Canadian fast-coffee giant Tim Hortons is the latest of the coffee world’s largest players attempting to test the rising tide waters of the higher-end coffee market, introducing the Tim Hortons Limited Batch Portfolio.
The line consists of limited-edition coffees from specific growing regions, as opposed to Timmy’s long-running House, Decaf and Espresso blends. The company last year for the first time widely introduced a Dark Roast blend, saying it was responding to the expanding interests of its patrons. It was the first time the company had added to its blended coffee portfolio in 49 years.
Coffees in the limited line are currently being tested in select cities. Earlier this year, a blend sourced from the Cauca region of Colombia was tested in five individual cities in New Brunswick, Quebec and Ontario, and the blend is beginning a six-week test today in London, Ontario. It is being pitched as a “medium roast coffee with a balanced and crisp taste.” Another six-week test run launched yesterday in Vancouver, including the first available brews of the line’s Sumatran blend, described as “a full body, bold roast with earthy complex flavours.”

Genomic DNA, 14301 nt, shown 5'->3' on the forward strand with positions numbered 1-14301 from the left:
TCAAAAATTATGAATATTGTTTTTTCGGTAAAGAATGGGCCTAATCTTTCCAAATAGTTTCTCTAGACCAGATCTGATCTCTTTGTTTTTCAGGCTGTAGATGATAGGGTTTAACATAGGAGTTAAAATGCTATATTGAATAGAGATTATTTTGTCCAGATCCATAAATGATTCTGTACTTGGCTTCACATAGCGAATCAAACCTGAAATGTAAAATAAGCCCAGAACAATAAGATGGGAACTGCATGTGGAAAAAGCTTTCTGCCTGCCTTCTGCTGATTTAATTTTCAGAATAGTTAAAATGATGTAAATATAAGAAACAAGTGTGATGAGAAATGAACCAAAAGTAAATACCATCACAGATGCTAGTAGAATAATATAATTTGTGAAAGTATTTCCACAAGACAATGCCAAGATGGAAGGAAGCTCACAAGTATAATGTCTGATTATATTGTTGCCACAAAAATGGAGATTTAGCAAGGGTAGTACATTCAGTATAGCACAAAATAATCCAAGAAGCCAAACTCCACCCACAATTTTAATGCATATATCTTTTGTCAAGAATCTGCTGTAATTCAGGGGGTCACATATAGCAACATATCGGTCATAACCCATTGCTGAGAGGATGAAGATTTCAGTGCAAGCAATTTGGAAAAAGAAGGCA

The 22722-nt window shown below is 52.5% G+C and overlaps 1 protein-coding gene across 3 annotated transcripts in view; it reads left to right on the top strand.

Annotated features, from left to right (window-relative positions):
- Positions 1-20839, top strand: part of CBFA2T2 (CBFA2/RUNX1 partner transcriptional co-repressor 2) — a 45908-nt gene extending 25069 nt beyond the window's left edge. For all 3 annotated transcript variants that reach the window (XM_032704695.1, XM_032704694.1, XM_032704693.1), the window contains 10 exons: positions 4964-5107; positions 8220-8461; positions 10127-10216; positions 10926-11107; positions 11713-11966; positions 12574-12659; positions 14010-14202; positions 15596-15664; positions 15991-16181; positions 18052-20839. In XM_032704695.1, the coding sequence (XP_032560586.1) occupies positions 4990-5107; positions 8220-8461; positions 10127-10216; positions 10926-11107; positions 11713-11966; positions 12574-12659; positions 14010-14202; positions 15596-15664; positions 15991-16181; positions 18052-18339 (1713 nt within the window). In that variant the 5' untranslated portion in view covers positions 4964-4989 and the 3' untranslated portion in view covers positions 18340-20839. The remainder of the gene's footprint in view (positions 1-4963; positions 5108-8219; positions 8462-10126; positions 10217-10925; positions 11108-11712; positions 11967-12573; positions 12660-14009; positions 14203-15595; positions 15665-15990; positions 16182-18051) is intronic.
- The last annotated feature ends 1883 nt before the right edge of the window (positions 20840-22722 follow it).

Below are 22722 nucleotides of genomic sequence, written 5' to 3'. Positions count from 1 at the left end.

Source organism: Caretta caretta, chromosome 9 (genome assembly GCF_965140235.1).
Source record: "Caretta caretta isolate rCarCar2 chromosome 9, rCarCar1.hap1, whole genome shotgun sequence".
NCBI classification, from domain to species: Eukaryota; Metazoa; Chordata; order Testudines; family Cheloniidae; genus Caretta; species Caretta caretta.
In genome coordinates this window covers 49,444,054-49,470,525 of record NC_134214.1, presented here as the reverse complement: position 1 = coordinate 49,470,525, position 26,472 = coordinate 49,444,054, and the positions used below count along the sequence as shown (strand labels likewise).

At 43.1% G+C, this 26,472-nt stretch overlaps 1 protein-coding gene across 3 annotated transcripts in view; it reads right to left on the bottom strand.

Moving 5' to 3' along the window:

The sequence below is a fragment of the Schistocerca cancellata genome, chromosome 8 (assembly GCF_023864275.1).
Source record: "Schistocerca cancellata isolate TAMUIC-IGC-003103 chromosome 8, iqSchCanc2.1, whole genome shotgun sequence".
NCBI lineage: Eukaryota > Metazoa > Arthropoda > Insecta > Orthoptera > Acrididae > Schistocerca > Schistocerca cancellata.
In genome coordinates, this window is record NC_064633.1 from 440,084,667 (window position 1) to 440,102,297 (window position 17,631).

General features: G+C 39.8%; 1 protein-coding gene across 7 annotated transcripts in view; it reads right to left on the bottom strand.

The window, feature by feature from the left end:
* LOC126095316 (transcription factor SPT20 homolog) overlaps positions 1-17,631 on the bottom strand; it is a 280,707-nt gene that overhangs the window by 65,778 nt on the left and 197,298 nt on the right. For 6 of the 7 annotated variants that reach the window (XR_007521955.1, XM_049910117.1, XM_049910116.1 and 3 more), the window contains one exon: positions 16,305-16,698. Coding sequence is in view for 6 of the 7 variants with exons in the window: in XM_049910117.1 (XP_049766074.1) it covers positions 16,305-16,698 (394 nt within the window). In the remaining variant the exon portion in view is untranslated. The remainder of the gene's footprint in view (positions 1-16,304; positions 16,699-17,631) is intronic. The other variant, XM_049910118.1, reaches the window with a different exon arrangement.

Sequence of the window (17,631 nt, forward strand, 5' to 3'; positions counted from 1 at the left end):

Granted, this is not the kind of quality differentiation effort being made by other huge North American coffee brands — consider the Starbucks Reserve concept or even the upscale concept from a chain closer to home, Canada’s Second Cup — but it is the first time the company has openly talked about flavor profiles associated with specific regions of origin and roast levels with its customers. It is a differentiating step many other quick-service chains of Tim Hortons’ size have not yet endeavored to take toward capturing a larger chunk of the specialty market.
“A growing number of our guests have appetites for discovery and variety, and see coffee as an affordable adventure,” Tim Hortons President and COO David Clanachan, said in consecutive company announcements released yesterday and today, each pointing to specific test markets. “With the highly successful launch of Dark Roast last year — over a million cups served since it launched — it’s evident Canadians are interested in trying new coffee blends from Tim Hortons.”